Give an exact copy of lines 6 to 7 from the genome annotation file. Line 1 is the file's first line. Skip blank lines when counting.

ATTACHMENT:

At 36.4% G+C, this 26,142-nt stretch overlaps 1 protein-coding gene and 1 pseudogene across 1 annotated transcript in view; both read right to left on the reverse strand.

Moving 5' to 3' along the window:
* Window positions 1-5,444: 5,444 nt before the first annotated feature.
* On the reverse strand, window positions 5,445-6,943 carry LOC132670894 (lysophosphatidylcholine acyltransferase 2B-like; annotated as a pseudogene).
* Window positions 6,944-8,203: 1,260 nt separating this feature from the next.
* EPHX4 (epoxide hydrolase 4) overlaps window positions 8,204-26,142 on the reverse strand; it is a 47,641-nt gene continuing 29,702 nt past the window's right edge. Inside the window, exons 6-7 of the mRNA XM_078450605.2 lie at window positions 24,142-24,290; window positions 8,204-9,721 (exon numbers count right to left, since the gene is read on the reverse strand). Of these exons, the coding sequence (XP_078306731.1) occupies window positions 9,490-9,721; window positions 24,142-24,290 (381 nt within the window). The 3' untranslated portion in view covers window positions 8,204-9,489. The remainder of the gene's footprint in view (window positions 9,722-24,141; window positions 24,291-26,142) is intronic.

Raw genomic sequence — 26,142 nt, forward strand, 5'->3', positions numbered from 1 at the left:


* EPHX4 (epoxide hydrolase 4) overlaps window positions 8,204-26,142 on the reverse strand; it is a 47,641-nt gene continuing 29,702 nt past the window's right edge. Inside the window, exons 6-7 of the mRNA XM_078450605.2 lie at window positions 24,142-24,290; window positions 8,204-9,721 (exon numbers count right to left, since the gene is read on the reverse strand). Of these exons, the coding sequence (XP_078306731.1) occupies window positions 9,490-9,721; window positions 24,142-24,290 (381 nt within the window). The 3' untranslated portion in view covers window positions 8,204-9,489. The remainder of the gene's footprint in view (window positions 9,722-24,141; window positions 24,291-26,142) is intronic.

Raw genomic sequence — 26,142 nt, forward strand, 5'->3', positions numbered from 1 at the left: